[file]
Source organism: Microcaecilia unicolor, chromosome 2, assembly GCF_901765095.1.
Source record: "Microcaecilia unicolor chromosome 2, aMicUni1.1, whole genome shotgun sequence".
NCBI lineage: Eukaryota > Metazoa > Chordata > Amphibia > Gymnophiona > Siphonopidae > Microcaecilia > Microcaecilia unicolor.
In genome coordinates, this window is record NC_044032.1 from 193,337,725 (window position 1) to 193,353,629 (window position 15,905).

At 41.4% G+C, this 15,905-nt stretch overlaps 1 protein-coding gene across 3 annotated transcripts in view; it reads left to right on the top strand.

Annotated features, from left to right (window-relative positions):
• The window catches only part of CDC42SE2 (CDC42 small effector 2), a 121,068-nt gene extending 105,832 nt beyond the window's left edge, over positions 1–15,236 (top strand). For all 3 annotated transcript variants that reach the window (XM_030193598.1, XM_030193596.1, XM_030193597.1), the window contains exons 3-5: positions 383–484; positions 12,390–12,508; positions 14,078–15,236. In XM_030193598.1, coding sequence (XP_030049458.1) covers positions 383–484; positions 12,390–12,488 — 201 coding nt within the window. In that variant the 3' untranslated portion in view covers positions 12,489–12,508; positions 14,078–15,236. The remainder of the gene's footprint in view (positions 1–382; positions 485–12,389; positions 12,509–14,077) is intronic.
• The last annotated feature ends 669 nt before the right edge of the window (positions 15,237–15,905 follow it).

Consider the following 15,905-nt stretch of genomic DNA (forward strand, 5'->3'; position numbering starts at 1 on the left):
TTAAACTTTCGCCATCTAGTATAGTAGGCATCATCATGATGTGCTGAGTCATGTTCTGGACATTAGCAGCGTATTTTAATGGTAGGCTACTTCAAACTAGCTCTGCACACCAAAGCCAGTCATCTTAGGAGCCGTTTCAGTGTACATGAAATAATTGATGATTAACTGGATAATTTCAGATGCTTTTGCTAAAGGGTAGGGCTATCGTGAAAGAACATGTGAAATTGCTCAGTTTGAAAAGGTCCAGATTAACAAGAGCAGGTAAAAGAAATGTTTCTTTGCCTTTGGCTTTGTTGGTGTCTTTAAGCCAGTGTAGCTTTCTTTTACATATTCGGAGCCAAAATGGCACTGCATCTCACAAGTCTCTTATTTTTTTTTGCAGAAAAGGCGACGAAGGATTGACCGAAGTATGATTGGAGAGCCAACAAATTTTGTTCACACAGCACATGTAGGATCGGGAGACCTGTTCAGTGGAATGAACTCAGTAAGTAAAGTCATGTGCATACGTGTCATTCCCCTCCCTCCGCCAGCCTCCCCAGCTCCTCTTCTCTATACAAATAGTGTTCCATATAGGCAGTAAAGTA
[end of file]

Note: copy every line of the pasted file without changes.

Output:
Source organism: Microcaecilia unicolor, chromosome 2, assembly GCF_901765095.1.
Source record: "Microcaecilia unicolor chromosome 2, aMicUni1.1, whole genome shotgun sequence".
NCBI lineage: Eukaryota > Metazoa > Chordata > Amphibia > Gymnophiona > Siphonopidae > Microcaecilia > Microcaecilia unicolor.
In genome coordinates, this window is record NC_044032.1 from 193,337,725 (window position 1) to 193,353,629 (window position 15,905).

At 41.4% G+C, this 15,905-nt stretch overlaps 1 protein-coding gene across 3 annotated transcripts in view; it reads left to right on the top strand.

Annotated features, from left to right (window-relative positions):
• The window catches only part of CDC42SE2 (CDC42 small effector 2), a 121,068-nt gene extending 105,832 nt beyond the window's left edge, over positions 1–15,236 (top strand). For all 3 annotated transcript variants that reach the window (XM_030193598.1, XM_030193596.1, XM_030193597.1), the window contains exons 3-5: positions 383–484; positions 12,390–12,508; positions 14,078–15,236. In XM_030193598.1, coding sequence (XP_030049458.1) covers positions 383–484; positions 12,390–12,488 — 201 coding nt within the window. In that variant the 3' untranslated portion in view covers positions 12,489–12,508; positions 14,078–15,236. The remainder of the gene's footprint in view (positions 1–382; positions 485–12,389; positions 12,509–14,077) is intronic.
• The last annotated feature ends 669 nt before the right edge of the window (positions 15,237–15,905 follow it).

Consider the following 15,905-nt stretch of genomic DNA (forward strand, 5'->3'; position numbering starts at 1 on the left):
TTAAACTTTCGCCATCTAGTATAGTAGGCATCATCATGATGTGCTGAGTCATGTTCTGGACATTAGCAGCGTATTTTAATGGTAGGCTACTTCAAACTAGCTCTGCACACCAAAGCCAGTCATCTTAGGAGCCGTTTCAGTGTACATGAAATAATTGATGATTAACTGGATAATTTCAGATGCTTTTGCTAAAGGGTAGGGCTATCGTGAAAGAACATGTGAAATTGCTCAGTTTGAAAAGGTCCAGATTAACAAGAGCAGGTAAAAGAAATGTTTCTTTGCCTTTGGCTTTGTTGGTGTCTTTAAGCCAGTGTAGCTTTCTTTTACATATTCGGAGCCAAAATGGCACTGCATCTCACAAGTCTCTTATTTTTTTTTGCAGAAAAGGCGACGAAGGATTGACCGAAGTATGATTGGAGAGCCAACAAATTTTGTTCACACAGCACATGTAGGATCGGGAGACCTGTTCAGTGGAATGAACTCAGTAAGTAAAGTCATGTGCATACGTGTCATTCCCCTCCCTCCGCCAGCCTCCCCAGCTCCTCTTCTCTATACAAATAGTGTTCCATATAGGCAGTAAAGTA